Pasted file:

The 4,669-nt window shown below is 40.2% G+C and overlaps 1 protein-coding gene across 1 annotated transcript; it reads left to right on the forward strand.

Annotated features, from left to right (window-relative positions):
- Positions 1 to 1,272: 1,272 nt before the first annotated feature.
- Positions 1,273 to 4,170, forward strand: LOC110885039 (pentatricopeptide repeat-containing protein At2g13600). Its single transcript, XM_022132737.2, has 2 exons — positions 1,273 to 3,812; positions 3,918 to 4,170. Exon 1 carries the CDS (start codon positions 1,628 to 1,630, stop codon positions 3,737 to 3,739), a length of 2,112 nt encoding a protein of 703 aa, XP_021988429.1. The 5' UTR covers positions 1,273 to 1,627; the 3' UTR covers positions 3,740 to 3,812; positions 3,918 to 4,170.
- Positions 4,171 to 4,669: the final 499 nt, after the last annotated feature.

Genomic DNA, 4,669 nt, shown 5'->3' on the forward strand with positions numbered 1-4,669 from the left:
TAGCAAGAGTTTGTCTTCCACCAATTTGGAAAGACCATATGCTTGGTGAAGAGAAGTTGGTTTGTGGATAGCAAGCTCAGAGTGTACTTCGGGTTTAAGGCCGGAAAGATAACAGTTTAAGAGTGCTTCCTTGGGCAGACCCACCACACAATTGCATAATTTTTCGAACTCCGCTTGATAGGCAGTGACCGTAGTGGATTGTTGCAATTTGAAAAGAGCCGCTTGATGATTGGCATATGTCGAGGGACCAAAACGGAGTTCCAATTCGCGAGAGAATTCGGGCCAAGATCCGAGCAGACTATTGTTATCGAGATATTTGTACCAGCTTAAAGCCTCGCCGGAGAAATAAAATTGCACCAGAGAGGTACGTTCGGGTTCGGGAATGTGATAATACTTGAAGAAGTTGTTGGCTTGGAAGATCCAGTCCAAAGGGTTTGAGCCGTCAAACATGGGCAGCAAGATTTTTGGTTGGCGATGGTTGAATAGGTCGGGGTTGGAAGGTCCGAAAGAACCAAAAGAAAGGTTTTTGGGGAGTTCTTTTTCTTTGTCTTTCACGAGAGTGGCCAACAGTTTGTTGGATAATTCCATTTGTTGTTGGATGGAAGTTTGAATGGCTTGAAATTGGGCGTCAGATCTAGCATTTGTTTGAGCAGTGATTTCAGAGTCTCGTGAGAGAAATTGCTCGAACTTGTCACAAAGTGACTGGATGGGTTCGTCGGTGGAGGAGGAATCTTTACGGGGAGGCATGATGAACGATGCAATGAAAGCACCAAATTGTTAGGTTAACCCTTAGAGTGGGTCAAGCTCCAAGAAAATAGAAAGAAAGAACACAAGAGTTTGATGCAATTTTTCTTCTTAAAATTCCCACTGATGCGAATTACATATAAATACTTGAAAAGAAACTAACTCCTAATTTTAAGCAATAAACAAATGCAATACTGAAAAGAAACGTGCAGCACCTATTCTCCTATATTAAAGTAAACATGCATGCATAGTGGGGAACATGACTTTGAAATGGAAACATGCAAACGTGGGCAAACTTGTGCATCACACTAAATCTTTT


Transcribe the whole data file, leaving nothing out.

The 4,669-nt window shown below is 40.2% G+C and overlaps 1 protein-coding gene across 1 annotated transcript; it reads left to right on the forward strand.

Annotated features, from left to right (window-relative positions):
- Positions 1 to 1,272: 1,272 nt before the first annotated feature.
- Positions 1,273 to 4,170, forward strand: LOC110885039 (pentatricopeptide repeat-containing protein At2g13600). Its single transcript, XM_022132737.2, has 2 exons — positions 1,273 to 3,812; positions 3,918 to 4,170. Exon 1 carries the CDS (start codon positions 1,628 to 1,630, stop codon positions 3,737 to 3,739), a length of 2,112 nt encoding a protein of 703 aa, XP_021988429.1. The 5' UTR covers positions 1,273 to 1,627; the 3' UTR covers positions 3,740 to 3,812; positions 3,918 to 4,170.
- Positions 4,171 to 4,669: the final 499 nt, after the last annotated feature.

Genomic DNA, 4,669 nt, shown 5'->3' on the forward strand with positions numbered 1-4,669 from the left:
TAGCAAGAGTTTGTCTTCCACCAATTTGGAAAGACCATATGCTTGGTGAAGAGAAGTTGGTTTGTGGATAGCAAGCTCAGAGTGTACTTCGGGTTTAAGGCCGGAAAGATAACAGTTTAAGAGTGCTTCCTTGGGCAGACCCACCACACAATTGCATAATTTTTCGAACTCCGCTTGATAGGCAGTGACCGTAGTGGATTGTTGCAATTTGAAAAGAGCCGCTTGATGATTGGCATATGTCGAGGGACCAAAACGGAGTTCCAATTCGCGAGAGAATTCGGGCCAAGATCCGAGCAGACTATTGTTATCGAGATATTTGTACCAGCTTAAAGCCTCGCCGGAGAAATAAAATTGCACCAGAGAGGTACGTTCGGGTTCGGGAATGTGATAATACTTGAAGAAGTTGTTGGCTTGGAAGATCCAGTCCAAAGGGTTTGAGCCGTCAAACATGGGCAGCAAGATTTTTGGTTGGCGATGGTTGAATAGGTCGGGGTTGGAAGGTCCGAAAGAACCAAAAGAAAGGTTTTTGGGGAGTTCTTTTTCTTTGTCTTTCACGAGAGTGGCCAACAGTTTGTTGGATAATTCCATTTGTTGTTGGATGGAAGTTTGAATGGCTTGAAATTGGGCGTCAGATCTAGCATTTGTTTGAGCAGTGATTTCAGAGTCTCGTGAGAGAAATTGCTCGAACTTGTCACAAAGTGACTGGATGGGTTCGTCGGTGGAGGAGGAATCTTTACGGGGAGGCATGATGAACGATGCAATGAAAGCACCAAATTGTTAGGTTAACCCTTAGAGTGGGTCAAGCTCCAAGAAAATAGAAAGAAAGAACACAAGAGTTTGATGCAATTTTTCTTCTTAAAATTCCCACTGATGCGAATTACATATAAATACTTGAAAAGAAACTAACTCCTAATTTTAAGCAATAAACAAATGCAATACTGAAAAGAAACGTGCAGCACCTATTCTCCTATATTAAAGTAAACATGCATGCATAGTGGGGAACATGACTTTGAAATGGAAACATGCAAACGTGGGCAAACTTGTGCATCACACTAAATCTTTT